The Quekett Microscopical Club's trip to Epping Forest.
June 6 1998.

by Steve Durr, UK

The Quekett first made a trip to Epping Forest some time back in the 1870's when Queen Victoria was the reigning monarch of Britain and the empire. Over a century later the Quekett Club are back and just as determined to make the most of the good weather as our forebears did all those years ago. Nine members turned up for what turned out to be a very enjoyable day.

Jeremy Dagley gave us the run of one of the small labs at the Warren headquarters that are used by the staff during working hours. Some members brought their own microscopes and equipment because of the specialised work which they carry out. We set off to visit various ponds which are within easy reach of the Warren centre. We usually spend about 3 hours collecting specimens before retiring to the Robin Hood public house for some much needed refreshment. Eric Hollowday usually keeps every one entertained with his tales of past excursions by Quekett members. Eric joined the Quekett back in the 1940s when the club was very different from what it is today.

Eric Hollowday examines his catch, and gives some advice to a new member of the club, on how to collect specimens using a net.

Ken Jones brought along his video camera and monitor so everyone could see what was happening on the screen, which is very useful if you do not have access to a microscope. A small pond has been built just past the main car park and was full of algae and protozoans. Our attention was immediately drawn to a large group of nodules that were seen attached to some small twigs that had been left in the pond. Upon closer examination I recognised that here was a large colony of Nostoc, which belongs to the Cyanobacteria or Blue Green algae as it used to be known.

In order to get a good photograph of this specimen, it is best to take a very small sample and squash the cover slip very carefully onto the preparation making a thin smear so that it is easier to photograph. Below (left) is a low power view of the gelatinous mass that we found attached to the dead twigs in the pond. Nostoc reproduces by a method called fragmentation, but a special cell called an akinete can withstand desiccation for very many years and still germinate when water is applied. Many species are found on wet pathways or tucked away in the garden, usually somewhere moist like the under edge of the lawn.

The image on the right is a higher powered photograph of the same gelatinous mass taken with a Leica X50 water immersion objective.

Always a great favourite, is the ever ubiquitous water flea, seen here (below) photographed using darkground microscopy. The brood pouch at the back contains two eggs, and the gut can be seen winding its way through the body, which can be seen through the transparent carapace. Water fleas can quickly decimate any algae present in the water so it is best to filter them off with a small tea strainer.

There is nothing worse that spilling a jar full of pond water that has been left standing for a few days. But for the microscopist, what might be seen as a disaster to someone else, can be an opportunity to get a good photograph, so instead of throwing the smelly water out I decided to put a drop under the microscope and see what might be lurking in there.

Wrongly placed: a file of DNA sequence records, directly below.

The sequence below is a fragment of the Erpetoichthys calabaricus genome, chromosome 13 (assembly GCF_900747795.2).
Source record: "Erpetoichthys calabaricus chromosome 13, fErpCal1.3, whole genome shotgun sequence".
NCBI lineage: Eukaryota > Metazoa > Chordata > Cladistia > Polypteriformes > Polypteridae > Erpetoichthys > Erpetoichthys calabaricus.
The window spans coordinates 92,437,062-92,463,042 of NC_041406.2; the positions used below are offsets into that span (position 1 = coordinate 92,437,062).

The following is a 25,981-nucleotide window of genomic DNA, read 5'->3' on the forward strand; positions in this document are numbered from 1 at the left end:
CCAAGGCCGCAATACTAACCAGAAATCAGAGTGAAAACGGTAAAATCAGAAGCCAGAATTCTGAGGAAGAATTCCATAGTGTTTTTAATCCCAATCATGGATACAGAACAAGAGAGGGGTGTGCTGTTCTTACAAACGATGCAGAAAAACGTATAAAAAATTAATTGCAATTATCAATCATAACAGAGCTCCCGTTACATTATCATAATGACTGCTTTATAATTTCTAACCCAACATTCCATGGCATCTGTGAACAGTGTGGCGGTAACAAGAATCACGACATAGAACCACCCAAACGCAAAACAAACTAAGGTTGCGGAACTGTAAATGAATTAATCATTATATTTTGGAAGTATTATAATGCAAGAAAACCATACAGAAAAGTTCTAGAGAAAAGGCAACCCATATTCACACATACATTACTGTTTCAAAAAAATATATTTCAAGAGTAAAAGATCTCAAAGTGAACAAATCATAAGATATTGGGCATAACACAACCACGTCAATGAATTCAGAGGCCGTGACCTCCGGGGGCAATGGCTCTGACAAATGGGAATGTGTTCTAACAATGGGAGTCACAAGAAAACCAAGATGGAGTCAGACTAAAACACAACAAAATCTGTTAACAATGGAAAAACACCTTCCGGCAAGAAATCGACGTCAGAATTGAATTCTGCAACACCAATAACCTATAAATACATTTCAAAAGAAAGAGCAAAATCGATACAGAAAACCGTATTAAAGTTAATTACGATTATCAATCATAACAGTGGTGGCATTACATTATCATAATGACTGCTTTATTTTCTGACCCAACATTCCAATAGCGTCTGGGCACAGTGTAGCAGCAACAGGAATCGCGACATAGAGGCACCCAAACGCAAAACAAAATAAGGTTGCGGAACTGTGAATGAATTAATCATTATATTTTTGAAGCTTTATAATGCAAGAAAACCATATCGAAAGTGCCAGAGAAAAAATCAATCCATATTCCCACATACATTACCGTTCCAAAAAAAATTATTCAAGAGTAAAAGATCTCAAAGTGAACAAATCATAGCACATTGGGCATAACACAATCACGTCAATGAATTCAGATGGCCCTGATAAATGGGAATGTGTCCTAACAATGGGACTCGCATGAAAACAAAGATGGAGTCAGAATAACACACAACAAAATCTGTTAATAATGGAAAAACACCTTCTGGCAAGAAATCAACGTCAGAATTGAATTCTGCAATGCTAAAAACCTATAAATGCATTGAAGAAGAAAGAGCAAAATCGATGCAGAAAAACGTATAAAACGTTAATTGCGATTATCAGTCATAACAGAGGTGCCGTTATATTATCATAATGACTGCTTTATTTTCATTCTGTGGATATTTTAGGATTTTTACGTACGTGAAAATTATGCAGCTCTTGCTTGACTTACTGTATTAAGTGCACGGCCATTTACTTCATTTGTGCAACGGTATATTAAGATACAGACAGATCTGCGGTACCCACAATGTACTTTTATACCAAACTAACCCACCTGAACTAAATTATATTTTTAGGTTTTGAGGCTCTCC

Here are some spirochetes (below) that I photographed using phase contrast. The magnification is about X400 and the corkscrew effect is plain to see in these photographs. Some spirochetes are pathogenic to Mankind and can be found in freshwater. Rats and mice spread one type of spirochete that is called Leptospira, which they pass into the water via their urine. The spirochete can gain access to the body by entering through cuts and grazes that may be found on the body.



This micro-organism was seen to wind itself into coils and loops. If anyone has any idea what this is please mail me. Again, this is with phase contrast and about x400.

This protozoan (below) was identified for me by Eric Hollowday as Campenella which is a sessile Peritrich and was taken using Nomarski interference which gives a 3D effect to the photograph. These animals hang on to the substratum by a stalk and use their cilia to draw particles of food (mainly bacteria) towards them.

A swirling mass of protozoa (shown below) pulled out of one of the ponds at Wake valley. This photograph was taken with phase contrast and is about X160. They appear to be mostly Spirostomum, which feed on algae and bacteria, they belong to the Heterotrichs.

All in all everyone had an excellent day and it was good to see people enjoying their hobby. One thing about collecting freshwater life, you do have to venture outside and get some fresh air which cannot be a bad thing. Then there is the added pleasure of taking some of the catch back home and trying to identify some of the micro-organisms which you have hopefully caught. Microscopy can be rewarding in many ways, especially on the educational side. Biology, mathematics, physics, optics are all encompassed in the subject of microscopy, and of course computing with its image enhancing capabilities and new publishing techniques have opened up totally new dimensions.

Comments to the author Steve Durr are welcomed.

Editor's note: Visit the Quekett Microscopical Club's website for further information on the Club and benefits of membership.


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